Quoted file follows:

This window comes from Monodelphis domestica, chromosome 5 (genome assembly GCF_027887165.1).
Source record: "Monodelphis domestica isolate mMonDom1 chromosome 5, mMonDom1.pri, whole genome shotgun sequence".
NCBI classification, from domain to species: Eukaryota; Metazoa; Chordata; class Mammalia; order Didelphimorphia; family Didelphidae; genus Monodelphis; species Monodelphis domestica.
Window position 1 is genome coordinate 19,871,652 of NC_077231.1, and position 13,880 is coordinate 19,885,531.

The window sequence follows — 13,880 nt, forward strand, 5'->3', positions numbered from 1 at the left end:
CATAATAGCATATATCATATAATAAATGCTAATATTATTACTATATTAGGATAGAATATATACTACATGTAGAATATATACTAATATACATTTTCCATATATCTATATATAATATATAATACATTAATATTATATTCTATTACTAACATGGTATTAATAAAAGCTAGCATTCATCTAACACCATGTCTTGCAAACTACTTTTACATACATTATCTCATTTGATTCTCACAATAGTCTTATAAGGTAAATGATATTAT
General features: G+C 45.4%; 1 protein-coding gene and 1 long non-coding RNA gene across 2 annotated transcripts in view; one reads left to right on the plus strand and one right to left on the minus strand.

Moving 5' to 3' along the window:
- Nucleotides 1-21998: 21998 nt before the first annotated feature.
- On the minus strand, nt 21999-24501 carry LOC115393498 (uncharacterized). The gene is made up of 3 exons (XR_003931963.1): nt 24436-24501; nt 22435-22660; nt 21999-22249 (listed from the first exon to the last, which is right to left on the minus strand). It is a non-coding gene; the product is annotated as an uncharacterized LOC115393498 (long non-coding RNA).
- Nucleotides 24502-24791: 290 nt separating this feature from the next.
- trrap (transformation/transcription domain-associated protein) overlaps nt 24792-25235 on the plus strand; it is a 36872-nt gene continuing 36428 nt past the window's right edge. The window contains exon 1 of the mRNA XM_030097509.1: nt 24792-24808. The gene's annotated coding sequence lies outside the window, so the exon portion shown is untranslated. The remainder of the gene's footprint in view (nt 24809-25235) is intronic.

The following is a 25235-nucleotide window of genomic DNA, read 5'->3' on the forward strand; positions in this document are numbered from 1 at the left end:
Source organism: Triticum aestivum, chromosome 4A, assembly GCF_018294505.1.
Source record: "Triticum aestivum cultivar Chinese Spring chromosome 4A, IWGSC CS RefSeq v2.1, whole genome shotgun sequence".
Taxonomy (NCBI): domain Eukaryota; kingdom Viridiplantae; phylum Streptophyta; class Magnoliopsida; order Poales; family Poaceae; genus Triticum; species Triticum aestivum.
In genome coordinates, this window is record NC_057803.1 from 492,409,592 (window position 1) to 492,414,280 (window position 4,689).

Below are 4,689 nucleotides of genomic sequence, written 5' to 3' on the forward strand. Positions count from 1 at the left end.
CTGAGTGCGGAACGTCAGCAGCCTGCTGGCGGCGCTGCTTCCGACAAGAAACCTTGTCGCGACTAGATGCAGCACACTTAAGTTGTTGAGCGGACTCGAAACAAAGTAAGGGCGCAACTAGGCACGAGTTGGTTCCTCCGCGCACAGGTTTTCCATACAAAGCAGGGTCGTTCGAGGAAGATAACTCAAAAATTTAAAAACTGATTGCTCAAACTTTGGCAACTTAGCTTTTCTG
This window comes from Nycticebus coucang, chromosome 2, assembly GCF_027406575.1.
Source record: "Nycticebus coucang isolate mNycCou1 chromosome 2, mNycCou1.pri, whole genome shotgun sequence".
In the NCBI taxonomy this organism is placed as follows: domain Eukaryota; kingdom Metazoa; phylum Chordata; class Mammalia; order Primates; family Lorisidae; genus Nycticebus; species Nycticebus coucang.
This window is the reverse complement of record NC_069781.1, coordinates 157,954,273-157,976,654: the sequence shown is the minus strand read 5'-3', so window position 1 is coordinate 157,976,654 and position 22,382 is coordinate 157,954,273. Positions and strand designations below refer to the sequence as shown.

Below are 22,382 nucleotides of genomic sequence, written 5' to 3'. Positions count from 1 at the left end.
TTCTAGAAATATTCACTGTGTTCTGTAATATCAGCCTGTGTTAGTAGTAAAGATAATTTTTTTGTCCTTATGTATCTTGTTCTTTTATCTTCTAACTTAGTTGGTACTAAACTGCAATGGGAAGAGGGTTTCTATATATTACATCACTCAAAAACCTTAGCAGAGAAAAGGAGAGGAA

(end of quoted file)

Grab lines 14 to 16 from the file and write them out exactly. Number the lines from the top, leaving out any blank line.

Source organism: Triticum aestivum, chromosome 4A, assembly GCF_018294505.1.
Source record: "Triticum aestivum cultivar Chinese Spring chromosome 4A, IWGSC CS RefSeq v2.1, whole genome shotgun sequence".
Taxonomy (NCBI): domain Eukaryota; kingdom Viridiplantae; phylum Streptophyta; class Magnoliopsida; order Poales; family Poaceae; genus Triticum; species Triticum aestivum.